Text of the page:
No I mean those pro-legitimacy, that is the title of this protest [at Rabaa Al-Adiwaya mosque].
What are you as the FJP doing to speak to grassroots opposition, the political movements and campaigns?
I have to say the Muslim Brotherhood was operating under a very oppressive police regime so the issue of transparency was not one of its best traits. Afterwards the change of the revolution was too swift for the Brotherhood to adapt… We hoped we could rely on authentic media channels that we could literally deliver our positions to the people.
Unfortunately most of the local channels, state and private, are preventing our positions and policies from getting out, in fact they are distorting most of them… There are 1000s of disgraceful rumours: Egypt selling the pyramids, renting out the Suez Canal, or laws about having sex with dead people: this is imaginary fictional news reporting. Yet some people have the audacity to talk of journalistic integrity in our local media. I think this is one of the primary problems that means that the Muslim Brotherhood to this day remains misunderstood and demonised.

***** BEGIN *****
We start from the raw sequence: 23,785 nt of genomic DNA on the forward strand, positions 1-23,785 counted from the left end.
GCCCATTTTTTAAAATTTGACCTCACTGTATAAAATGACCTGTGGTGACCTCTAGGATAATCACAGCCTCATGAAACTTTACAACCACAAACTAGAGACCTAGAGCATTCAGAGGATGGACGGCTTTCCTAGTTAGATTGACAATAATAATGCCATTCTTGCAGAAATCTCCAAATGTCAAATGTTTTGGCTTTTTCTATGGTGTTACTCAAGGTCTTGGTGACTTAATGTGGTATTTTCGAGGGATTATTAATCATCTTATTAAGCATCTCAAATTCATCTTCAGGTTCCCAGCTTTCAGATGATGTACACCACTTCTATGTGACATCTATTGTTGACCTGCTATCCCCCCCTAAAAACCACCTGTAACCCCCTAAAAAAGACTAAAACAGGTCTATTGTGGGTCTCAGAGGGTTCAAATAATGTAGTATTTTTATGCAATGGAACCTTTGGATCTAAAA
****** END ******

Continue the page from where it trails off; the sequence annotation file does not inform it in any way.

Will the president make any big concessions in the coming days to assuage fears and reach out to the opposition?
I have no idea, it’s his call.
But what would you like him to do, as a member of the Freedom and Justice Party what would you advise?
From his perspective I don’t think he thinks the opposition has enough clout or leadership on the streets, they say that themselves. I think the opposition constituencies have lost faith in their leaders. Their leaders, including [former presidential candidates]Dr. ElBaradei, Amr Moussa, Hamdeen Sabbahi have never been tested in elections.
Their parties up till now are paper work. No one knows the size of their grassroots support. Until that is proven on the ground I don’t think we can say anything about the opposition.